High Court rules Victoria's EV tax 'unconstitutional'


A High Court ruling that Victoria's controversial Zero and Low Emissions Vehicle (ZLEV) road user charge was "unconstitutional" is seen as a major win for those calling for a national approach to how zero emissions vehicles contribute to road funding.

The High Court decision to rule against the 2.8 cents per kilometre tax for electric vehicles is expected to see other states abandon plans to introduce a road user charge on EVs and instead leave the revenue collection to the Federal Government.

Describing the ruling as a "landmark constitutional decision" against a tax that many considered a disincentive to purchasing an EV, David Hertzberg from Equity Generation Lawyers said: "Victoria's electric vehicle tax is invalid".

victoria's ev tax found unconstitutional

"It also sets a precedent which will likely prevent other States from implementing similar legislation," he said.

Why did Victoria impose a new tax on EVs?

Many states have announced plans to investigate or implement a road user charge for EVs, but Victoria was the first to introduce one.

It currently affects 21,528 owners of EVs and plug-in hybrid electric vehicles (PHEVs), the latter able to run on electricity or petrol.

The ZLEV road user charge was set up to ensure EV drivers contribute to the upkeep of roads.

It amounts to about $400 per year for the average electric car driver and is additional revenue to Victoria that it previously didn't have.

That's because the federal fuel excise - currently 48.8 cents per litre of petrol or diesel - is collected by the Federal Government and has done the heavy lifting with raising revenue for maintaining roads. A car using 10 litres of fuel per 100km would pay about $700 per year.

Why was the road user charge ruled unconstitutional?

A road user charge has been discussed for decades, but the High Court ruling found it was invalid when metered by the states.

The High Court's ruling came down to the tax being considered an excise.

"The ZLEV charge is, as its name suggests, a tax on ZLEVs. For that reason, it is a duty of excise," the court said.

The court also stated that any such excise would have to be implemented nationally rather than by the states or territories.

The ruling said: "Any tax on ZLEVs or any other goods ... can be imposed only by uniform national legislation."

In other words, should a road user charge form part of Australia's taxation system - something that has been discussed for decades - then it would need to be done by the Federal Government.

Will Victorian EV owners get a refund?

The High Court ruling has quickly sent social media into a buzz about whether Victorian EV owners who've paid the tax will be eligible for a refund.

The Victorian Government is still saying owners of ZLEVs need to pay the road user charge while it reviews the High Court decision.

"Motorists who are due to renew their zero and low emission vehicle (ZLEV) registration should continue to do so," said a VicRoads statement.

For now, it's unclear whether there will be refunds, although the fact it has been ruled as unconstitutional seems to mount a solid case.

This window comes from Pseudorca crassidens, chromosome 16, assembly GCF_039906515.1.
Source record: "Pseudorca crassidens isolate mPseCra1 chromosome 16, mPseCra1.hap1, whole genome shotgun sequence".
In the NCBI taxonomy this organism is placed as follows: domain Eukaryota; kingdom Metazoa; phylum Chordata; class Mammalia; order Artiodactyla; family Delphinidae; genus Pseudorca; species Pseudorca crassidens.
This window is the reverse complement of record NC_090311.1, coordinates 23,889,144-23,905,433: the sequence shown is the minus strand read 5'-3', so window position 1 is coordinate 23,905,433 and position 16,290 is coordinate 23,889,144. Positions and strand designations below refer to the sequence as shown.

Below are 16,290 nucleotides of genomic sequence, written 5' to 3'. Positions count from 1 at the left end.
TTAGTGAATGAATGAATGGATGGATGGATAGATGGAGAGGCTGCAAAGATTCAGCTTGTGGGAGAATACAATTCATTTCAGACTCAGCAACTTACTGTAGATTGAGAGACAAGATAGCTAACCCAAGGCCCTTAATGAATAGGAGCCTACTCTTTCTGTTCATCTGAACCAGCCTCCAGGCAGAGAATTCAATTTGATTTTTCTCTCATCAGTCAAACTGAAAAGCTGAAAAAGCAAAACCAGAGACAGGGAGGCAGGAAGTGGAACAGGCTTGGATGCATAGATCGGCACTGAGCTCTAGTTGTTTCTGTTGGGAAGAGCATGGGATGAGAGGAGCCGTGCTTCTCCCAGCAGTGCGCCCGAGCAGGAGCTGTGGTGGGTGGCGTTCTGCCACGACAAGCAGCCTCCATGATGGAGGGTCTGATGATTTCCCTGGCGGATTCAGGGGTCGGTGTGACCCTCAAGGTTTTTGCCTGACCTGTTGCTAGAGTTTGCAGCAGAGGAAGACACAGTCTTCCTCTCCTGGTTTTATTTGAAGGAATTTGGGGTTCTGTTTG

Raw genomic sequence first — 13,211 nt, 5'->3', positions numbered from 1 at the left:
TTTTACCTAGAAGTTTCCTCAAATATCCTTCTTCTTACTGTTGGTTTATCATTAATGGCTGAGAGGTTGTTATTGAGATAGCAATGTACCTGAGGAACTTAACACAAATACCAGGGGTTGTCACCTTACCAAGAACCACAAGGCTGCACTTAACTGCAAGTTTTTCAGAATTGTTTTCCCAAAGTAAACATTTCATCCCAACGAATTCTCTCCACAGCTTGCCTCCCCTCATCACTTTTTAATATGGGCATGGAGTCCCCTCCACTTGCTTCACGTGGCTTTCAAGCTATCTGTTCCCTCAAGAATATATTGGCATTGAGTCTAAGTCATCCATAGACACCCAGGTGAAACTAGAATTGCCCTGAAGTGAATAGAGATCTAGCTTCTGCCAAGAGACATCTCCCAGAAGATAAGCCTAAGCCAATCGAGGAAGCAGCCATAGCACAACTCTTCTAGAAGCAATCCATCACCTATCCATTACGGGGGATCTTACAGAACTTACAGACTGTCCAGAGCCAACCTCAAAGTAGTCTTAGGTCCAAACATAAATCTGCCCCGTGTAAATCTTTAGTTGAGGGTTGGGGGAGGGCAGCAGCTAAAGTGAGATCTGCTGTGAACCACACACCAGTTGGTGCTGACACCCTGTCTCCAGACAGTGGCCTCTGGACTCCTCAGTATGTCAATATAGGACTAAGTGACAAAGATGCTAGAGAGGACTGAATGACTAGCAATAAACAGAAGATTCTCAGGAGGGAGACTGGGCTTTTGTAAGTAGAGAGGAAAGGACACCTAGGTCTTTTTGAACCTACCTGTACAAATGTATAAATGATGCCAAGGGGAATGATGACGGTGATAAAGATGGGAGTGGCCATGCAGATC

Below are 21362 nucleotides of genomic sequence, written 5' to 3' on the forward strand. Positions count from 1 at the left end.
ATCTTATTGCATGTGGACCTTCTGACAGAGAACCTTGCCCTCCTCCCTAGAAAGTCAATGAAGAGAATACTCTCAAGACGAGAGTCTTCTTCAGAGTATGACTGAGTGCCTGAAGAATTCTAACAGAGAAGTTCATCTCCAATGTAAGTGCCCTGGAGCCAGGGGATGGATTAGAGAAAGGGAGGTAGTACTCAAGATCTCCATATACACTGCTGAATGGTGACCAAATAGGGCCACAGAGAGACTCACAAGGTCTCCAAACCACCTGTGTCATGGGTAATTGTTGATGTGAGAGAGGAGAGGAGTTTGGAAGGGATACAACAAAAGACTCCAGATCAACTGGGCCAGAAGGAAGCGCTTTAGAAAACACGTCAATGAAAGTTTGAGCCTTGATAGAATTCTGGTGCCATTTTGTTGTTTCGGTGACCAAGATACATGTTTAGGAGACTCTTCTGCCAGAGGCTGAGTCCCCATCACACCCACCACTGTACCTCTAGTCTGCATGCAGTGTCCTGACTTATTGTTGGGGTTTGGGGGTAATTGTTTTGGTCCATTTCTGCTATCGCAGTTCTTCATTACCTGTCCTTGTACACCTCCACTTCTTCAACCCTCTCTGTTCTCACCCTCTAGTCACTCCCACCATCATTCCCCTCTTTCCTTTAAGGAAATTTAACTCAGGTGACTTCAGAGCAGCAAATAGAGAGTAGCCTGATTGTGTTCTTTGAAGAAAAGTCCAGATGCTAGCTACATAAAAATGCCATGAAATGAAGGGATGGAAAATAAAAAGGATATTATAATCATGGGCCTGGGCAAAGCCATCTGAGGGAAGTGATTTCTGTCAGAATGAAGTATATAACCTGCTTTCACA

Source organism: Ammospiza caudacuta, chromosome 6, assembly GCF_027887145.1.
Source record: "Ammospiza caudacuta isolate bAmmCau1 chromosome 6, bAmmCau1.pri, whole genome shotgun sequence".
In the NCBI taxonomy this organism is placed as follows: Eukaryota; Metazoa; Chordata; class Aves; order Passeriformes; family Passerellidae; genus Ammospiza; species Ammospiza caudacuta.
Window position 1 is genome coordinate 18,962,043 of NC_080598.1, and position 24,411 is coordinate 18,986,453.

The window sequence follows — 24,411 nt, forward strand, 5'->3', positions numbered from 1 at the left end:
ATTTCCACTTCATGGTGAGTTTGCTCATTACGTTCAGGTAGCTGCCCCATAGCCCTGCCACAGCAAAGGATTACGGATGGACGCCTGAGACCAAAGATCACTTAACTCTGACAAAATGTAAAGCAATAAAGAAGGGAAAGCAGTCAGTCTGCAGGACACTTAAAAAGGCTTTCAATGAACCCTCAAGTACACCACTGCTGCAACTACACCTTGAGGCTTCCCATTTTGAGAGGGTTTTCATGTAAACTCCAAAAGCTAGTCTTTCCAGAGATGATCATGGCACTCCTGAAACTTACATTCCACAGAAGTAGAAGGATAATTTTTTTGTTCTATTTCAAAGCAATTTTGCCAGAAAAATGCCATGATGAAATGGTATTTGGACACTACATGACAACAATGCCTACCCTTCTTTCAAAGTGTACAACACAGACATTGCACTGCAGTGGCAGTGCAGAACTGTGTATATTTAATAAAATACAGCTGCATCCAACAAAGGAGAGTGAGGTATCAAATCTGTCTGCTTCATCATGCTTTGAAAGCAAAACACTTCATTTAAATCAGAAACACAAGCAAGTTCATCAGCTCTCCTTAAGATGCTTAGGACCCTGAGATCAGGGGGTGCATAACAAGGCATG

On its website, VicRoads says it is "working through next steps" and that it will "work to implement the findings of the High Court".

While the EV tax was rushed in, it appears owners will have to wait to get any money back: "Given the large number of impacted customers it will take some time to work through each of their individual circumstances."

What next for road user charges in Australia?

Earlier in 2023 South Australia repealed legislation to introduce a road user charge in 2027, arguing it would be "putting barriers in place that dissuade" the uptake of EVs.

Western Australia and NSW, however, are still planning a similar road user charge by 2027, something that could change following this ruling.

The head of the Electric Vehicle Council, Behyad Jafari, was one of many calling for a national approach.

"Any road user charge scheme should be national and we now look forward to working with the Federal Government on sensible road funding reform, without singling out drivers who are trying to do the right thing."

One option is to eliminate the fuel excise and instead implement a road user charge for all vehicles, not just EVs.

The Federal Government has promised to announce its CO2 emissions regulations for new vehicles by the end of 2023 although there's no indication whether a road user charge will form part of the proposed legislation.

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Toby Hagon is one of Australia's most respected motoring writers. A regular contributor to News Corp, Wheels magazine, Qantas magazine and 4x4 Australia, he also features as a motoring expert on ABC Radio and is editor of EVcentral.com.au.
Hugh MacGregor
October 21, 2023 5.39pm

I have have an EV. I pay more tax in Victoria than if my car was powered by a petrol engine. This tax was yet another not thought out knee jerk reaction which is very common in Australia. And where does this propaganda another common problem in Australia get 10 litres per 100 Kms from, a Sherman tank? My fossil fuel car does 4.5 litres to 100 Kms. It's a VW Eos. My EV is a Mitsubishi i-miev. It weighs 1080kgs. There are EVs weighing more than three times that. I paid the same tax in Victoria as a 3 or 4 times heavier EV. When is this country going to start thinking instead of believing absolute rubbish and propaganda. And when will they stop raping their fragile environment. This is another well deserved slap in the face with a dead wet fish. THEY NEED MANY MORE THAN THERE ARE FISH IN THE OCEAN.